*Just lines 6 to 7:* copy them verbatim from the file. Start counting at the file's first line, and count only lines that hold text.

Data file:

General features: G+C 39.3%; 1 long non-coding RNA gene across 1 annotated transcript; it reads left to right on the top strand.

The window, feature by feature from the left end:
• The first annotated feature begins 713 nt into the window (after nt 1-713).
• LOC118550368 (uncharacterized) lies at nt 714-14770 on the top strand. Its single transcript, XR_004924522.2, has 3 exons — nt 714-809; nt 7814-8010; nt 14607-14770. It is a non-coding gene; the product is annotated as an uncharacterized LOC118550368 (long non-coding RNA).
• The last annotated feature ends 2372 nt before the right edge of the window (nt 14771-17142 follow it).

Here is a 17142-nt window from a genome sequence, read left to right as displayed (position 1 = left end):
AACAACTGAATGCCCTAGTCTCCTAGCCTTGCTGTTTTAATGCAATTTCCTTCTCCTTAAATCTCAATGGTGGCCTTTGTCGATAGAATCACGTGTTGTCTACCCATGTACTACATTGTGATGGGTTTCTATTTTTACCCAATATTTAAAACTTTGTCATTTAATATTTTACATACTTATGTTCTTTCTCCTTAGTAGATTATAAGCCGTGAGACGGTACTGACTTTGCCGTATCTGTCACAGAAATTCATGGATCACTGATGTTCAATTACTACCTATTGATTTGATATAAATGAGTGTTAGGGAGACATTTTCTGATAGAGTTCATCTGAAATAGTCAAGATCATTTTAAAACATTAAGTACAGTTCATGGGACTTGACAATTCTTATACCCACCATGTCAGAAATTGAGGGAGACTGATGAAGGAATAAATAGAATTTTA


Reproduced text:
Here is a 17142-nt window from a genome sequence, read left to right as displayed (position 1 = left end):
AACAACTGAATGCCCTAGTCTCCTAGCCTTGCTGTTTTAATGCAATTTCCTTCTCCTTAAATCTCAATGGTGGCCTTTGTCGATAGAATCACGTGTTGTCTACCCATGTACTACATTGTGATGGGTTTCTATTTTTACCCAATATTTAAAACTTTGTCATTTAATATTTTACATACTTATGTTCTTTCTCCTTAGTAGATTATAAGCCGTGAGACGGTACTGACTTTGCCGTATCTGTCACAGAAATTCATGGATCACTGATGTTCAATTACTACCTATTGATTTGATATAAATGAGTGTTAGGGAGACATTTTCTGATAGAGTTCATCTGAAATAGTCAAGATCATTTTAAAACATTAAGTACAGTTCATGGGACTTGACAATTCTTATACCCACCATGTCAGAAATTGAGGGAGACTGATGAAGGAATAAATAGAATTTTA